“There are wounds that never show on the body that are deeper and more hurtful than anything that bleeds.”– Laurell K. Hamilton
When someone is physically hurting, it is generally obvious to others. Bleeding, shouts of pain, or other common responses to bodily ails tend to send alarm to both the person in pain and those around them. This pain is typically acknowledged and met with understanding and support from others.
There is another form of pain, however, that is easy to overlook: emotional pain.
Depression impacts millions of people every year. There are various forms of treatment that have proven to be helpful, such as therapy and medication.
While treatment is often necessary, there are small things that you can do in addition to help yourself stay motivated:
- Stick with a sleep schedule. One of the most common symptoms of depression is low energy. When experiencing depression it can be tempting to stay in bed. You may find yourself sleeping a lot more than you typically would. Statistics show that staying in bed or taking naps throughout the day will only worsen depression and make it much harder to cope. Creating and sticking to a sleep schedule will help you develop and maintain a routine.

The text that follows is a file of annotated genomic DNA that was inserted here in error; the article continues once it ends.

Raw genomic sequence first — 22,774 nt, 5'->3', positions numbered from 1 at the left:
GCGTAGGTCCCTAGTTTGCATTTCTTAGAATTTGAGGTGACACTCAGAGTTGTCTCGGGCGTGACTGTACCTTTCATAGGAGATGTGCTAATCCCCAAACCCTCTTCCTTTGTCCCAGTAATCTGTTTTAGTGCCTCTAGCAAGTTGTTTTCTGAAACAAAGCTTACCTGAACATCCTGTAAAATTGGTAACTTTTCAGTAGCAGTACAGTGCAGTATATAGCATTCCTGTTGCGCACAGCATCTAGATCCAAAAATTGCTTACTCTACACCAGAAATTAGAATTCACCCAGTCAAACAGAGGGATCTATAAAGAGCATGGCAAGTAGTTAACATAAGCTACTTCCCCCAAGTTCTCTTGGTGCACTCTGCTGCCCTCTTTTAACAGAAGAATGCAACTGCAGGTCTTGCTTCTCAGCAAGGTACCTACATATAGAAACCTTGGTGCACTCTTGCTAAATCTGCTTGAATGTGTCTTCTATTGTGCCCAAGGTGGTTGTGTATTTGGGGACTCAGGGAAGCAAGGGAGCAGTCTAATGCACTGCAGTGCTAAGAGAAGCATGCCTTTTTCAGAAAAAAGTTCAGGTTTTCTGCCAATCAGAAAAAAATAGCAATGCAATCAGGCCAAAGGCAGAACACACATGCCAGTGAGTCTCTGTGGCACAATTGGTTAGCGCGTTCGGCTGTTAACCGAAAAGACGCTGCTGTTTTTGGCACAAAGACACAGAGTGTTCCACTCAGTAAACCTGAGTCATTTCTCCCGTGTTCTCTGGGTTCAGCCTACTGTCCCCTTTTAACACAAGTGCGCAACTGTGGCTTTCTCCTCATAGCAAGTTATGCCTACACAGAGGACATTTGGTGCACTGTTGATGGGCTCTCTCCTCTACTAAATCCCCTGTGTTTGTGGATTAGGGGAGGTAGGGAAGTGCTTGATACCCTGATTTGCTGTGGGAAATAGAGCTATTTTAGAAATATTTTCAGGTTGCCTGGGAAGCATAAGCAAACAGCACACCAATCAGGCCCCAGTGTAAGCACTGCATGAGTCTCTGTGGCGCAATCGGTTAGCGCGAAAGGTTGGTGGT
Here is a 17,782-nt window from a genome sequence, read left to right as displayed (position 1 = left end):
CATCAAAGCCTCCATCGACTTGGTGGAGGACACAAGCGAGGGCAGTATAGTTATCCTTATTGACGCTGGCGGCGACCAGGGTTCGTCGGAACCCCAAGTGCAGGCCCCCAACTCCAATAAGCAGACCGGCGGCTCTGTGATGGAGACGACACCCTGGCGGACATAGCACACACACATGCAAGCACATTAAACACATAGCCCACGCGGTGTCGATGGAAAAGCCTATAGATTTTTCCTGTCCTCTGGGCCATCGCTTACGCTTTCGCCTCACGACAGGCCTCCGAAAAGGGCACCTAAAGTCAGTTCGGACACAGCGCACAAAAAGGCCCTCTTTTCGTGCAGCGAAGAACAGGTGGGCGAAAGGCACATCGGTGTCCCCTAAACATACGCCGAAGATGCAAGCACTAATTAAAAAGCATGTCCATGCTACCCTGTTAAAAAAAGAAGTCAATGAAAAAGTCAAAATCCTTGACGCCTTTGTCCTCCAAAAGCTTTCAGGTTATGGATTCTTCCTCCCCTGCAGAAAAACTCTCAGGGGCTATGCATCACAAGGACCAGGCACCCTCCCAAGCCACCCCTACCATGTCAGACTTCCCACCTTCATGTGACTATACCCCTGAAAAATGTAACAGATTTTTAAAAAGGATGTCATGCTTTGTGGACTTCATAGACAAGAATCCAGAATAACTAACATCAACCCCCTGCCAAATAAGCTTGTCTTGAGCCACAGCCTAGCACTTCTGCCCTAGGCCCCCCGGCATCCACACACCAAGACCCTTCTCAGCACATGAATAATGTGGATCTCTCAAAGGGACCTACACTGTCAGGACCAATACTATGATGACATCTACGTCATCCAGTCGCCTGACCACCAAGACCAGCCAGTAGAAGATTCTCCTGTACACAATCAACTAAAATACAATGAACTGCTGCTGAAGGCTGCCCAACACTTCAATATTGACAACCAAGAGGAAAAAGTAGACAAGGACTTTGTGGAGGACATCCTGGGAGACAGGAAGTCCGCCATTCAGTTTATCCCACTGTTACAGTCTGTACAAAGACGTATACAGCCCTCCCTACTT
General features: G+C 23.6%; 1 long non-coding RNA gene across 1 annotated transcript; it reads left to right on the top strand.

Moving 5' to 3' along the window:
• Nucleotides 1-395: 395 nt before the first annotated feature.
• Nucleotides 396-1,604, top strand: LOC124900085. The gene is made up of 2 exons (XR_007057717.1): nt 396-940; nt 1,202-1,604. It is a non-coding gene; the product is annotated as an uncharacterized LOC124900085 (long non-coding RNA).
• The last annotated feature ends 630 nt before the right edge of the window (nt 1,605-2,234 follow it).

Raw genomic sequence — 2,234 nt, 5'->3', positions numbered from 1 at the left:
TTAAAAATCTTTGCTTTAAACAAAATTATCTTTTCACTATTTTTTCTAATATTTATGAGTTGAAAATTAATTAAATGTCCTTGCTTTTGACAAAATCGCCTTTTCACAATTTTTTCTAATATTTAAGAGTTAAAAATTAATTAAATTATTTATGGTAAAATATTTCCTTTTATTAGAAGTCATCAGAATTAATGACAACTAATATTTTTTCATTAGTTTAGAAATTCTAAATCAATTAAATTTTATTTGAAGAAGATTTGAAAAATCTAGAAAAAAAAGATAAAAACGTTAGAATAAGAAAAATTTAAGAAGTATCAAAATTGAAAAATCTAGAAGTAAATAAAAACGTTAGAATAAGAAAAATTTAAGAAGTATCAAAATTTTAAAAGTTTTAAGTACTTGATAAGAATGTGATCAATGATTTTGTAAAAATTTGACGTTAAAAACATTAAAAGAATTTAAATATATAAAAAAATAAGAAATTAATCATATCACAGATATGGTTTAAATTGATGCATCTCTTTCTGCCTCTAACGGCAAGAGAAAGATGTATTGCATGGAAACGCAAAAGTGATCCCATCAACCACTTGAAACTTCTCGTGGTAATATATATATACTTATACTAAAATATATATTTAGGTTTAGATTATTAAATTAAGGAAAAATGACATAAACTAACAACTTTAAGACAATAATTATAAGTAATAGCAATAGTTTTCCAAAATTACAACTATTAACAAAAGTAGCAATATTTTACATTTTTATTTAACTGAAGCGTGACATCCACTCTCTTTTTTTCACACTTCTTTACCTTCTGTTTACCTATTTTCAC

- Eat well and exercise. It’s no secret that what you eat impacts the way that you feel. Eating a well balanced diet is a good idea in general, but it is especially important when you’re experiencing low moods. Eating well and exercising, even if it’s just a simple walk around the neighborhood, can help improve both your mood and your overall thought patterns.
- Practice self-care. What are some things and activities that make you feel good? During this time, it’s helpful to intentionally treat yourself to things that are calming and improve your mood. Whether it’s certain smells, a song, or a trip to the park, giving yourself some time to unwind and enjoy small things can make a huge difference when put into regular practice.
- Practice self-compassion. Keep in mind that you’re not alone. Depression impacts millions of people around the world despite age, race, or socioeconomic status. It’s tough, but you can do tough things. Remind yourself that you’re doing the best that you can, and at the end of the day, that’s enough. While the journey can sometimes feel daunting, the results are well worth the effort. Reach out to someone, keep pushing, and before long you’ll find your way back to a happier, healthier you.
Written by: Salima Hart